History of the Waldo Lake Area

Native Americans inhabited the area thousands of years before white settlers arrived. Upland game, such as deer and elk, and edible plants, especially huckleberries, provided abundant food resources for the semi-nomadic bands. Various locales in the Waldo Lake area were utilized as temporary camps and food gathering sites.

In historical times, it is thought that Waldo Lake was discovered by Charlie Tufti, a Molalla Indian. Its early name was "Pengra Lake," named for B.J. Pengra, a pioneer railroad enthusiast. Waldo Lake was later renamed for Judge John Breckenridge Waldo. Judge Waldo, William Gladstone Steel and other conservationists were instrumental in the creation of the Cascade Range Forest Reserve, established by President Grover Cleveland on September 28, 1893.

Early settlers in the late 1800s and early 1900s found the Waldo area well suited for grazing sheep. One of the sheep driveways built later became the Irish-Taylor Road which now branches to Taylor Burn Guard Station and North Waldo. The road began as a stock trail for sheepherders who drove their bands to the high country for the summer and set fires as they left in the fall to open up more grazing on the plateau north of Waldo Lake.

Waldo Lake was also a popular area for trapping fur-bearing animals. The south end of the lake was often used for winter encampments by trappers from the LaPine and Oakridge areas.

Recreation use of the Waldo Area dates back to the late 1800s with the establishment of five access trails from Oakridge. By 1923, the Forest Service topographic map reveals access trails to Waldo Lake from the Skyline, Salmon Creek, Salt Creek, and Gold Lake trails. Horses and mules were the main modes of transportation. The Forest Service maintained a guard station at Waldo Meadows, and fire lookouts on Waldo, Fuji, the Twins, and Maiden Peak.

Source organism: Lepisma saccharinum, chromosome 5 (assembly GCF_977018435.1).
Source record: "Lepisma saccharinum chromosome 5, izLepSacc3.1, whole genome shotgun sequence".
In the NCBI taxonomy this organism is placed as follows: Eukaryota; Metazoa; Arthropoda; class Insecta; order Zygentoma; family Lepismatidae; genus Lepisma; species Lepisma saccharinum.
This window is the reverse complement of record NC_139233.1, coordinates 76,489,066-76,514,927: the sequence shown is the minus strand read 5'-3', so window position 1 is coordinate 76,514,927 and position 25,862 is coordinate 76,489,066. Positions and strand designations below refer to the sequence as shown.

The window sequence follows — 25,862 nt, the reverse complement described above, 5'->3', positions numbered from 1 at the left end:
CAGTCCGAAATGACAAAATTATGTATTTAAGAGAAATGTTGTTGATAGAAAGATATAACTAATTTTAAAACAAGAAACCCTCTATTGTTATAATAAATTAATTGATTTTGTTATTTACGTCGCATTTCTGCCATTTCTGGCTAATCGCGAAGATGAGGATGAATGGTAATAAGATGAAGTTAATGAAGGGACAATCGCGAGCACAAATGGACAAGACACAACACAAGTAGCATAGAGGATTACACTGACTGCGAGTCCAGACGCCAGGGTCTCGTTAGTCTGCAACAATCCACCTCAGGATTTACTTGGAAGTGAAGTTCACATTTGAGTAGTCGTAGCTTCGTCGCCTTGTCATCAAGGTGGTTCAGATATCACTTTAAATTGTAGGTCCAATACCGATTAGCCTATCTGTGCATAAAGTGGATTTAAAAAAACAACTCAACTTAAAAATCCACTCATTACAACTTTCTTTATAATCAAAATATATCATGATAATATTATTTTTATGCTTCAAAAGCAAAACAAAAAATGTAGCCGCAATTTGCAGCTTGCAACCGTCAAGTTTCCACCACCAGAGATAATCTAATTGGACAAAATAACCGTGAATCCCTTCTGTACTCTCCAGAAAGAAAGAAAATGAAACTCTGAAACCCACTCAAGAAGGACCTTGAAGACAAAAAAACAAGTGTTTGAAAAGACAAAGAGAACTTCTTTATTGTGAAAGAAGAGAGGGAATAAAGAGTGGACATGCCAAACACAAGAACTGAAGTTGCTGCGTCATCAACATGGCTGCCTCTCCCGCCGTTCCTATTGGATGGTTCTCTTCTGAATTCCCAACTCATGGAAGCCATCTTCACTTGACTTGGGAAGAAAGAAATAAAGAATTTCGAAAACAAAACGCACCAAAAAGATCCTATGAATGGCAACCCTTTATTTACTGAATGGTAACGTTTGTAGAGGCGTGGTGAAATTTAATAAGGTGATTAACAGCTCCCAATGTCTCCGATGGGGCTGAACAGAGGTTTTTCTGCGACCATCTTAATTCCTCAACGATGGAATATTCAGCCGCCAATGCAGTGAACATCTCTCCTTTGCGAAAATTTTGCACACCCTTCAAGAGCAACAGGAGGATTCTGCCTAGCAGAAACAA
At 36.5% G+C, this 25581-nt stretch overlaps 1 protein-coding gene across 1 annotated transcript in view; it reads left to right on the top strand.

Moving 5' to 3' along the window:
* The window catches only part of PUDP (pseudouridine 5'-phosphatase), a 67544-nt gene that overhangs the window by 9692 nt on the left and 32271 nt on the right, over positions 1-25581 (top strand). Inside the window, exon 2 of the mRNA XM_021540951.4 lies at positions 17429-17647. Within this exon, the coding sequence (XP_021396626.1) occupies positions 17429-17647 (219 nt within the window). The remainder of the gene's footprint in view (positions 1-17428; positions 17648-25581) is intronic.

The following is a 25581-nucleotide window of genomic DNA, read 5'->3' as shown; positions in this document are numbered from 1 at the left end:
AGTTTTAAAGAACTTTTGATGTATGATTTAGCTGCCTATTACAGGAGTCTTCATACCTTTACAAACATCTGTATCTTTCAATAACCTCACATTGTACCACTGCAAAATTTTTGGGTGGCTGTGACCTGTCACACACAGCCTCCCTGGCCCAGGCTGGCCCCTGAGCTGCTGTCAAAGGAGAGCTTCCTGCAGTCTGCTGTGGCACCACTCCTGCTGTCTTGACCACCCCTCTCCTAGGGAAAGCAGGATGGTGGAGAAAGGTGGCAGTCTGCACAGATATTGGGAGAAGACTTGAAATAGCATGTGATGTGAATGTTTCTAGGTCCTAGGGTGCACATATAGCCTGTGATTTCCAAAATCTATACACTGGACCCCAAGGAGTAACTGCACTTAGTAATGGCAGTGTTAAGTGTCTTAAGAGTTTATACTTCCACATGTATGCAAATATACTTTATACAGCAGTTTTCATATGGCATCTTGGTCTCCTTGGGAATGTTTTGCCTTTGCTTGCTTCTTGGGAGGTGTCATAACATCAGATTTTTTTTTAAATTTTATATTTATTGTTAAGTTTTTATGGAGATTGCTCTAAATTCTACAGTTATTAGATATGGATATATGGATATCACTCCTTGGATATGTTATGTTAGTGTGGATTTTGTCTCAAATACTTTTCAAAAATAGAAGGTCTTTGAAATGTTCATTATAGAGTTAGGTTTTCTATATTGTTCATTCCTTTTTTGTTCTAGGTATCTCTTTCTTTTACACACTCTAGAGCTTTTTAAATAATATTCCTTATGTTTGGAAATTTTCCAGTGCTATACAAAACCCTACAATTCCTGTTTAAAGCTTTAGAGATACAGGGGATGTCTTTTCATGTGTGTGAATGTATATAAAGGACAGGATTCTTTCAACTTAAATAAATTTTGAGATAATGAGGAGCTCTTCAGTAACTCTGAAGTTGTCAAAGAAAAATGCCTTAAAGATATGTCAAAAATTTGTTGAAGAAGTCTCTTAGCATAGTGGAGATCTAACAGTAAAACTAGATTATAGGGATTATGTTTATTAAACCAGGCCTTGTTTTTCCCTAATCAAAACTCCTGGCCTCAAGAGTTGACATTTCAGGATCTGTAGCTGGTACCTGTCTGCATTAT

Of historical and cultural interest is the existing Klovdahl Dam headgate and tunnel structure. Built in approximately 1914, the structure was built to provide power and irrigation. However, it was never used and has had to be repaired for leaks four times. If the tunnel were to open, it could lower the level of Waldo Lake over 25 feet.

In 1939, the original North Waldo and Taylor Burn Forest Camps (campgrounds) were constructed by the Civilian Conservation Corps (CCC). Construction costs primarily covered materials and totaled $1,702.45 for North Waldo and $2,804.00 for Taylor Burn.

In the early 1960s, the Eugene Chamber of Commerce and the Forest Service were interested in stimulating recreation opportunities in Lane County. Waldo Lake was visualized by some as a "Lake Tahoe" of Oregon. A Waldo Lake area plan was developed that included the present facilities plus future developments including a marina/lodge and possible ski area at the south end of the lake. A paved road connecting North Waldo to Century Drive was also planned. The road right-of-way was constructed but never paved.

Construction of the 12 mile Waldo access road from Highway 58 began in 1964, and the last of three campgrounds was completed in 1971. Oregon and California county timber funds were used to cover the two million dollar project costs.

Three campgrounds ~ North Waldo, Islet, and Shadow Bay ~ have over 200 developed sites with toilets, potable water and boat ramps at Waldo Lake. An additional 50 or so dispersed sites are scattered around the lake. Most of these have been used since the 1950s; some are heavily used. Unlike the developed campground sites which are set back from the lake, most of the dispersed sites are close to the lakeshore and have only a primitive fire ring. Access to these sites is via the Waldo Lake trail or by water.